The elevator pitch for Bug Fables is it’s indie Paper Mario starring bugs, but to dismiss it as a clone of a more popular series is a mistake. It borrows Paper Mario’s visual aesthetic but only uses its systems as a basis for its own, expanding and refining them to create something deeper. It treats its world seriously and treats me with some of the most finely-balanced RPG combat I have experienced in years.
Read my full Bug Fables: The Everlasting Sapling review here.
Thunder Lotus Games
Spiritfarer is a management videogame about caring for the spirits of the dead until they are ready to pass on into the afterlife. I help a young woman named Stella as she assumes the mantle of the Spiritfarer and sets out on a ship into a vast purgatorial sea. By visiting the islands that dot this sea, I can find spirits who are almost ready to pass on but have a few final tasks they need to take care of. Once aboard the ship, I help the spirits with their last wishes while also tending to their needs. Every spirit needs a place to sleep, a daily meal, and will also request other amenities to keep them happy. If I can keep a spirit’s mood up and complete all their requests, then they will be ready to pass through the Everdoor into the afterlife.
As a management videogame, there is always something to do in Spiritfarer. While traveling between destinations across the sea, I can occupy my time with a long list of activities. Spirits under my care need to be fed once a day, so the ship’s kitchen is always cooking one of dozens of recipes. When I run low on cooking ingredients, I can fish off the ship’s stern to replenish my supplies. I can also grow fruits and vegetables in orchards and gardens. I can use the loom to weave thread and fabric, use the windmill to grind flour, or use the forge to smelt ore, all needed to construct new buildings and craft presents to please the spirits. There’s never time to stand still but the pressure is gentle. No spirit will ever abandon ship, and if I’m less efficient juggling the ship’s activities than another player the only consequence is Spiritfarer will take me longer to finish.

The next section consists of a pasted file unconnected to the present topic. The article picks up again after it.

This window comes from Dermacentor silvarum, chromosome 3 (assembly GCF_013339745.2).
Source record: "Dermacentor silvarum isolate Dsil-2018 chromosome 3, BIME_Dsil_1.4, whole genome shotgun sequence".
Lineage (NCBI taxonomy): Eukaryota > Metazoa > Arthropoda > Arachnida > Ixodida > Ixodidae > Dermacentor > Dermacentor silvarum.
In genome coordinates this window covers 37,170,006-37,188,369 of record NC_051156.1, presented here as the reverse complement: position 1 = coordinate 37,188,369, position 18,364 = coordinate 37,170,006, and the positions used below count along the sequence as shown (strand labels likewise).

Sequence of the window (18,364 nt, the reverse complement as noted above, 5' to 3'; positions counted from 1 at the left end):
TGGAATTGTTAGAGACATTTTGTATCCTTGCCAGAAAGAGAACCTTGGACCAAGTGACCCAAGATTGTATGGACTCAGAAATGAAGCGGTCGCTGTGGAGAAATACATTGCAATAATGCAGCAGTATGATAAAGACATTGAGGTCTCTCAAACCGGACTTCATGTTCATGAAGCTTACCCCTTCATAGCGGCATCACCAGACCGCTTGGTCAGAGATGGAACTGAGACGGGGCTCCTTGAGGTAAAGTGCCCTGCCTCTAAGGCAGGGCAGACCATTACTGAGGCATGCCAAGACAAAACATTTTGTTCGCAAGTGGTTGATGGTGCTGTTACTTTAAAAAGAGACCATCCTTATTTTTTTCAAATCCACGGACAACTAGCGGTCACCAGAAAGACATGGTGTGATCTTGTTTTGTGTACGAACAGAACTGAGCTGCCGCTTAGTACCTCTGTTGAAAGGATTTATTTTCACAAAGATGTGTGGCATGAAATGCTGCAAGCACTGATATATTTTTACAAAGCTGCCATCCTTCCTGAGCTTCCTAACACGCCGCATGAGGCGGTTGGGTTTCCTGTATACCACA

Spiritfarer’s creators describe it as “the cozy management game about death” and that’s a great description. It addresses a heady and serious topic in a breezy and relaxing way. It’s also gorgeously animated, the spirits’ reactions to Stella’s efforts masterfully captured by hand-drawn traditional animation. Spiritfarer is a soulful pick for players looking for a little more exploration to go with their management activities.
Read my full Spiritfarer review here.
Hades is an action videogame about Zagreus, the son of Hades (the Greek god), and his attempts to escape from Hades (the Greek underworld). I help Zagreus fight from his father’s palace at Hades’ bottom-most depths up through Tartarus, Asphodel, Elysium, and through the surface gates. Determined to keep Zagreus in Hades, his father’s army tries to stop me. Luckily I am aided by Zagreus’ cousins in the Greek pantheon who empower him with new abilities in every new room during my escape. This is almost enough to help, but I will still die many times in the attempt, always returning to his father’s palace in Hades’ depths equipped with more knowledge, skill, power, and determination to help in the next attempt. But the more I try to escape, the more unasked questions are revealed: Why does Zagreus’ father want to keep him imprisoned, and what will happen to Hades if he escapes?